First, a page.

SCREWBALL: The Life of Carole Lombard by Larry Swindell

SCREWBALL: The Life of Carole Lombard

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KIRKUS REVIEW

Nee Jane Alice Peters in Fort Wayne, Indiana, Carole Lombard appeared on the cutting room floor at the age of thirteen before graduating to quickie Buck Jones westerns and Mack Sennett comedies. Briefly married to her Man of the World co-star William Powell, the ""profane . . . vivacious . . . irrepressible"" starlet made Bolero, Twentieth Century and My Man Godfrey before she captured both the public's fancy and Clark Gable's affections. What's glimpsed here of their 1000-day ""regal union"" is less than conclusive. Despite ""intimations of marital unrest,"" Lombard went out of her way to please The King (accompanying him on his fishing and hunting trips) and was rushing back to him at the time of her untimely death (the plane crash was apparently caused by a bad pilot flying off course). Her merrymaking effervescence aside, Lombard projects as a deceptively ambitious actress who was equally disappointed at being both Oscarless and childless. Ironically, she wanted to die ""in full bloom"" and ultimately did just that at the age of 34. Full of zest and wisecracking good humor, she ""defined the screwball comedy's style and progression, and its character mirrored her own."" A competent if not compelling screen bio without the sensationalism of last year's Gable & Lombard.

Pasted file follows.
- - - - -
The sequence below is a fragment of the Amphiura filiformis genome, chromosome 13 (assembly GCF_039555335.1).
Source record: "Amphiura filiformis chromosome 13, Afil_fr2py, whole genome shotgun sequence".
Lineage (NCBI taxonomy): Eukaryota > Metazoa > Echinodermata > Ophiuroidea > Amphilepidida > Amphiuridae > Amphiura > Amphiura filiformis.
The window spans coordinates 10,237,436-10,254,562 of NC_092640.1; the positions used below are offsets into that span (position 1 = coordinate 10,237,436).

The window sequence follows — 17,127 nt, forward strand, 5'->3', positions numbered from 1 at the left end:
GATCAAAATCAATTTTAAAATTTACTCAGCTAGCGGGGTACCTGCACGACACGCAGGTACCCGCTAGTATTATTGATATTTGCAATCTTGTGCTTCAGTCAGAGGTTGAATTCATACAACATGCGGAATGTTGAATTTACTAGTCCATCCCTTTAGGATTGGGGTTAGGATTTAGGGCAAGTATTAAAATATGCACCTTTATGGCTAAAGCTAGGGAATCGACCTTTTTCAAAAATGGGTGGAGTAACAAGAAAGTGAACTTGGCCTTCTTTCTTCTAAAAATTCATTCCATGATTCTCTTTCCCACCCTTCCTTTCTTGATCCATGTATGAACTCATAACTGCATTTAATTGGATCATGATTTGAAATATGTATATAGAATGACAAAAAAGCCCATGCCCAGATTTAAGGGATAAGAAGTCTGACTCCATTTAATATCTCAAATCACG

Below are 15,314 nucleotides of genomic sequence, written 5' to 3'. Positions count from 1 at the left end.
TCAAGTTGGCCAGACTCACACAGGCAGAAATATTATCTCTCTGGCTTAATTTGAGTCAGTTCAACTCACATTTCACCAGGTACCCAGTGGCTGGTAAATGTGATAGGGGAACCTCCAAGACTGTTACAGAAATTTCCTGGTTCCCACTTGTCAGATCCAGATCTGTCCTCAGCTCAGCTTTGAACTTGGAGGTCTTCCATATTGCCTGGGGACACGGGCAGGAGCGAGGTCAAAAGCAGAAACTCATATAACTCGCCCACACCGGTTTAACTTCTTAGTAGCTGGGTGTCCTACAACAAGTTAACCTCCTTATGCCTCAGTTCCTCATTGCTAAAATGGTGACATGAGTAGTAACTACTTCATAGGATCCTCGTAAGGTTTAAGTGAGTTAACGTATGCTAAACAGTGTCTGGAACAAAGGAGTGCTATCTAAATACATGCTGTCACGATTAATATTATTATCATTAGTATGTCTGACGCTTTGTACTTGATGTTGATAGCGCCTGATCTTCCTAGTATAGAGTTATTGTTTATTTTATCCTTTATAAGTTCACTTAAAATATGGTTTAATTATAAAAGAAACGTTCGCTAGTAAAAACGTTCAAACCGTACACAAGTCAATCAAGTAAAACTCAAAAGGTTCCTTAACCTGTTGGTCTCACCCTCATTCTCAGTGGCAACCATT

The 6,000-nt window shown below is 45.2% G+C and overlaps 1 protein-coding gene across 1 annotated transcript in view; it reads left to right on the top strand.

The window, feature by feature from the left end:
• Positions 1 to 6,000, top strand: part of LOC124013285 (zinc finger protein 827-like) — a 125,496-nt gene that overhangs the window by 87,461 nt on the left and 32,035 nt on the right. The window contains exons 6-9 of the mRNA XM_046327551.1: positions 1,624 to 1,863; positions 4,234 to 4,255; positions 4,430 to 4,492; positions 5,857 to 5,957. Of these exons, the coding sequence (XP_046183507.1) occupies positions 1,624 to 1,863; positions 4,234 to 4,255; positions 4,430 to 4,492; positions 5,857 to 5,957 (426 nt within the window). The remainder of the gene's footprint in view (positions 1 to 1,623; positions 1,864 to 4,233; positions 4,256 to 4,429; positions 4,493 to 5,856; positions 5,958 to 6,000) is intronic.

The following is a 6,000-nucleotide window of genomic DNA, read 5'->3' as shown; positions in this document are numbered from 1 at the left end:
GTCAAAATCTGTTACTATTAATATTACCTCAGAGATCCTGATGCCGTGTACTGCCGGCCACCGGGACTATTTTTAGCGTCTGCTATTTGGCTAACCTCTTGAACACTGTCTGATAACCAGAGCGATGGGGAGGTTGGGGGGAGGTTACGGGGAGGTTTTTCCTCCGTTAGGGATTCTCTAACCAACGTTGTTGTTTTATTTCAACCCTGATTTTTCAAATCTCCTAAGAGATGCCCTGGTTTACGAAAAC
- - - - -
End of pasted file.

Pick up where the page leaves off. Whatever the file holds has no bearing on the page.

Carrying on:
Pub Date: Oct. 21st, 1975
Publisher: Morrow